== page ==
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Mean operating time in our series was 118 ± 46 (60 - 220) minutes. Given that the first cases were part of the learning curve, we can observe that operating time de- creased although not significantly, due to the sample size after patient number 5 (132 vs. 110 minutes) (Figure 3). In our series, we encountered intraoperative difficult- ties in three patients, two of whom required laparotomy because they presented a peritoneal opening that was not susceptible to repair by TEM. Bretagnol et al.  report a 12% rate of technical difficulties, including intraperi- toneal perforation, pneumorectum leakage and bleeding. Gavagn  and Ramwell et al.  conclude that entry into the peritoneum does not necessarily increase the risk of morbidity.
Partial discharge in transformer insulation can be detected by the product produced during the PD event. Electromagnetic signal is one kind of the product that produces by the PD event. By using appropriate sensor, the electromagnetic signal can be captured thus detect the PD event in the transformer insulation. The method capturing the electromagnetic signals to detect PD event in transformer has advantage compare to other PD detection methods. The advantage mainly due the electromagnetic signal prone to the disturbance noise around the transformer. To be able to capture the electromagnetic signals, a sensor with capability to detect the electromagnetic signals is needed. The capability of a sensor can be tested using a TEM cell. In this paper discussed the design of TEM cell (Transverse Electromagnetic cell) which able to test a sensor such the sensor which use to detect the PD event in transformer. The TEM cell is an open cell type and construct using alumina as the material. The TEM cell has length of 1200 mm and height 105 mm. The TEM cell shown has a good capability to test the sensor which designed to detect the PD in transformer.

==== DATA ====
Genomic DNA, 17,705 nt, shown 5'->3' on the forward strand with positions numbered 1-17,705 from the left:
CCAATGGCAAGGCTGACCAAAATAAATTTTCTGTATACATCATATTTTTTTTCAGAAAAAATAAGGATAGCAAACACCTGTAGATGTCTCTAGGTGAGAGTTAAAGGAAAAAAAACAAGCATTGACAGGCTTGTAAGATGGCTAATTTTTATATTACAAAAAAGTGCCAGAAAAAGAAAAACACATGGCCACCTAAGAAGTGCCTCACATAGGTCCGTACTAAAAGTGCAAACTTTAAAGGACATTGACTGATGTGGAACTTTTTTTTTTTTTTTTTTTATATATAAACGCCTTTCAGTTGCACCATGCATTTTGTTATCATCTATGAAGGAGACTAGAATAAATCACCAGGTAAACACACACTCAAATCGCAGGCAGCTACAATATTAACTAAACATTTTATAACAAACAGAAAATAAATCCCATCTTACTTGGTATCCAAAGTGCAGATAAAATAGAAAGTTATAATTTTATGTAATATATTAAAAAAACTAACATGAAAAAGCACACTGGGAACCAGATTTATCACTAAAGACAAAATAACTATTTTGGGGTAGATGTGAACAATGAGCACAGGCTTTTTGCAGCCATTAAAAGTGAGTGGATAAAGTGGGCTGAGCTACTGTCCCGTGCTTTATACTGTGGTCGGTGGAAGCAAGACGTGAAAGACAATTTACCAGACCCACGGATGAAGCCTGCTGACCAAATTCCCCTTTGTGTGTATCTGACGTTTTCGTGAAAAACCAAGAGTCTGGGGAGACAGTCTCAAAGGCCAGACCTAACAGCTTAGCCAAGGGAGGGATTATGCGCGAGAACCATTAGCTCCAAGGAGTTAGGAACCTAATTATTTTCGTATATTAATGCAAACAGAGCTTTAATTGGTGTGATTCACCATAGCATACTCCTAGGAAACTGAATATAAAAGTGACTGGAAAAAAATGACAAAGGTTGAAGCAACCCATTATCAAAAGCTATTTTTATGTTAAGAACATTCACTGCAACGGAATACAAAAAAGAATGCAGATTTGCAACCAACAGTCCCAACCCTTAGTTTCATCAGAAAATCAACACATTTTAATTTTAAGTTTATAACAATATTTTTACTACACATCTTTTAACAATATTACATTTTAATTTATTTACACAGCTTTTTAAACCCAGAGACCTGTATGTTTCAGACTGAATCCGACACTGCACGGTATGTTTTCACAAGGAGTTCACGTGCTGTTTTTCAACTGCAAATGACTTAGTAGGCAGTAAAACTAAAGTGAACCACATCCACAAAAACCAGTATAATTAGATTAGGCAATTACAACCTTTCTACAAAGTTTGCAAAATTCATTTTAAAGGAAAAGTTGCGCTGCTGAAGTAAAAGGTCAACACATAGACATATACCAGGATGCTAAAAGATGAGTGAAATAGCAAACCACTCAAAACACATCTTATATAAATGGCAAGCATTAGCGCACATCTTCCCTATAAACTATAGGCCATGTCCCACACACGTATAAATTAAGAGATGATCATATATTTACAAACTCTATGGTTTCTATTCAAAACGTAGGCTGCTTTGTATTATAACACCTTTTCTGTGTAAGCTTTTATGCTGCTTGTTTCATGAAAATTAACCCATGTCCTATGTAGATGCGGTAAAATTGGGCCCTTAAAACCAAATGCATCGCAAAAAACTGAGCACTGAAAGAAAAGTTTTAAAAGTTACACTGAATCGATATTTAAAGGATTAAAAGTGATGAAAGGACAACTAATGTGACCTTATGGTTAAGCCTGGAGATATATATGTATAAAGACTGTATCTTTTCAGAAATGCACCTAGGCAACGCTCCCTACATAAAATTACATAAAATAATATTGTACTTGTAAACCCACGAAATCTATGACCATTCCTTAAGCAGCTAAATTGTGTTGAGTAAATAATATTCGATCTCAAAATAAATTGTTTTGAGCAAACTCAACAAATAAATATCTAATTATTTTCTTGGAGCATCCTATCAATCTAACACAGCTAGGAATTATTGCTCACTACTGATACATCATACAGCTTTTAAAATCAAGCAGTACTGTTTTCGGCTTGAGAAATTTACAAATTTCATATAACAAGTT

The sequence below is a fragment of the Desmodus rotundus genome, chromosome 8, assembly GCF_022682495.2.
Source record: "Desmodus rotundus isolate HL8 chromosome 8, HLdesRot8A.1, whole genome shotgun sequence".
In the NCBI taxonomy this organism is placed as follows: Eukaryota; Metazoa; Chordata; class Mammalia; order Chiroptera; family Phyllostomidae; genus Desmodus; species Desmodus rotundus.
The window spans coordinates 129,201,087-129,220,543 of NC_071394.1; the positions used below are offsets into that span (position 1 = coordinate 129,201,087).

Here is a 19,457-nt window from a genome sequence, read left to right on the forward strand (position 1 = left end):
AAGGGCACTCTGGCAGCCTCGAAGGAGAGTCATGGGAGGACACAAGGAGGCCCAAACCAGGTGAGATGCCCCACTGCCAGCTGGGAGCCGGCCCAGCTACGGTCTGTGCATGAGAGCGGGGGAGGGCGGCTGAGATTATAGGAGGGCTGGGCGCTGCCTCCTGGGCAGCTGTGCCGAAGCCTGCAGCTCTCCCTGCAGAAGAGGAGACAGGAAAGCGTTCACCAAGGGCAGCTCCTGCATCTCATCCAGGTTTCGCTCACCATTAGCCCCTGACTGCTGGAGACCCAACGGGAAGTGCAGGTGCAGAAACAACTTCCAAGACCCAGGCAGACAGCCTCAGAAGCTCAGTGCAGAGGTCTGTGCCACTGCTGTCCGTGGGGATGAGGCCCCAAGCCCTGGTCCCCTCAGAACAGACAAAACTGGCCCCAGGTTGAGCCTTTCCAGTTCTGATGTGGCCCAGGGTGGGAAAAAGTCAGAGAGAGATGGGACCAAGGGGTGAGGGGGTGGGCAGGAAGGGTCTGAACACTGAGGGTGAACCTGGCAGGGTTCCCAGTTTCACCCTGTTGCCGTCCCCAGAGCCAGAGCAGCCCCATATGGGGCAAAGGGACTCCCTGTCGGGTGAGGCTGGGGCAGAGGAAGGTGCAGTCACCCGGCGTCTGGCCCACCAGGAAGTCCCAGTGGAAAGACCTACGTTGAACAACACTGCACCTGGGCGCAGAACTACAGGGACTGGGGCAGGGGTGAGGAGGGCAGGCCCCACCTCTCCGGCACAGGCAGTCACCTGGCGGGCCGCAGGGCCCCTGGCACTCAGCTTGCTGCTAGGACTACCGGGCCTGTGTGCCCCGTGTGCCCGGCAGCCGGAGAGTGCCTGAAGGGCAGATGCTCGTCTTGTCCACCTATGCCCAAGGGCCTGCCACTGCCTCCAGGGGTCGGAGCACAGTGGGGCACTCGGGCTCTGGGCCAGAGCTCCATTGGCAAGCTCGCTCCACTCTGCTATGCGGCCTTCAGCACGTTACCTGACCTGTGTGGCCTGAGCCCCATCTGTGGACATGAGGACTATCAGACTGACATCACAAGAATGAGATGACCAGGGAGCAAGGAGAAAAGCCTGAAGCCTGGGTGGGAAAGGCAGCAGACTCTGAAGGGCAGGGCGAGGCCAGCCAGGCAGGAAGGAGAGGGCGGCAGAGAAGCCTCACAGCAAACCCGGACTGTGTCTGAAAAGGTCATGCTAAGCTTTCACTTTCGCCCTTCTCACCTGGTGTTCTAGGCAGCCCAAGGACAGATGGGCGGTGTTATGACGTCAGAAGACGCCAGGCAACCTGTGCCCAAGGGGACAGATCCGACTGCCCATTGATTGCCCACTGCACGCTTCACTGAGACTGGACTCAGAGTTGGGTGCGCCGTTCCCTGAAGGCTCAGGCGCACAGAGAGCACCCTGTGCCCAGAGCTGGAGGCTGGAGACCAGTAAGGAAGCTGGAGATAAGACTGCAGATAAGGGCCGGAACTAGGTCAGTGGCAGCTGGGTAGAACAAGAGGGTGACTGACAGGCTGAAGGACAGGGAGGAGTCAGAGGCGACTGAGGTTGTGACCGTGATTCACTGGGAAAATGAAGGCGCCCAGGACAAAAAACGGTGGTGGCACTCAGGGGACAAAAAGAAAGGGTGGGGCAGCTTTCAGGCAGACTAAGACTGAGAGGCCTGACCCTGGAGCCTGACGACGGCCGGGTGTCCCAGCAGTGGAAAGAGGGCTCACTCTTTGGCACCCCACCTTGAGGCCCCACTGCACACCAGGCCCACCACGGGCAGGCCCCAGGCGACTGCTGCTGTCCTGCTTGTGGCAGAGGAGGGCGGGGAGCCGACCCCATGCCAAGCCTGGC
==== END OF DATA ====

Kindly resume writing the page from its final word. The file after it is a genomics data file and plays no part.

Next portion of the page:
OXA β-lactumaseswere long recognized as a less common but also plasmid-mediated β-lactumase variety that could hydrolyze oxacillin and related anti-staphylococcal Penicillins. These β-lactumases differ from the TEM and SHV enzymes in that they belong to molecular class D and functional group 2d. The OXA-type β-lactumases confer resistance to Ampicillin and Cephalothin and are characterized by their high hydrolytic activity against Oxacillin and Cloxacillin and the fact that they are poorly inhibited by clavulanic acid. Aminoacid substitutions in OXA enzymes can also give the ESBL phenotype.